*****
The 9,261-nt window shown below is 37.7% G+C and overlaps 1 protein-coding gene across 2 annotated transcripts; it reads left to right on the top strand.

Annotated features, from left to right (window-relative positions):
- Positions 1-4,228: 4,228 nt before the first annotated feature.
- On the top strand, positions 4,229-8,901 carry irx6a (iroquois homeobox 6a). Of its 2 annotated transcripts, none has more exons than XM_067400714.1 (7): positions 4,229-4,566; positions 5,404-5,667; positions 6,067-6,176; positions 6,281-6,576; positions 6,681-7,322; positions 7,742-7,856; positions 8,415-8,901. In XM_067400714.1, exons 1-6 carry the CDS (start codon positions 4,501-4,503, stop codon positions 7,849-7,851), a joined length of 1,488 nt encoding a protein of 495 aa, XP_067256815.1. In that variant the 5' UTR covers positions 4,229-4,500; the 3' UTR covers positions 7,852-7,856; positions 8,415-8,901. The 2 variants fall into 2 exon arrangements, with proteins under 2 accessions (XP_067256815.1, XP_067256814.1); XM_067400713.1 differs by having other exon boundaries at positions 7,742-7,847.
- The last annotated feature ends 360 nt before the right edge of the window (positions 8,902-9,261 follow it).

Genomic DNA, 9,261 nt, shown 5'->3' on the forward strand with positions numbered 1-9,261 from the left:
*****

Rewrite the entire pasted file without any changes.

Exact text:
The 9,261-nt window shown below is 37.7% G+C and overlaps 1 protein-coding gene across 2 annotated transcripts; it reads left to right on the top strand.

Annotated features, from left to right (window-relative positions):
- Positions 1-4,228: 4,228 nt before the first annotated feature.
- On the top strand, positions 4,229-8,901 carry irx6a (iroquois homeobox 6a). Of its 2 annotated transcripts, none has more exons than XM_067400714.1 (7): positions 4,229-4,566; positions 5,404-5,667; positions 6,067-6,176; positions 6,281-6,576; positions 6,681-7,322; positions 7,742-7,856; positions 8,415-8,901. In XM_067400714.1, exons 1-6 carry the CDS (start codon positions 4,501-4,503, stop codon positions 7,849-7,851), a joined length of 1,488 nt encoding a protein of 495 aa, XP_067256815.1. In that variant the 5' UTR covers positions 4,229-4,500; the 3' UTR covers positions 7,852-7,856; positions 8,415-8,901. The 2 variants fall into 2 exon arrangements, with proteins under 2 accessions (XP_067256815.1, XP_067256814.1); XM_067400713.1 differs by having other exon boundaries at positions 7,742-7,847.
- The last annotated feature ends 360 nt before the right edge of the window (positions 8,902-9,261 follow it).

Genomic DNA, 9,261 nt, shown 5'->3' on the forward strand with positions numbered 1-9,261 from the left: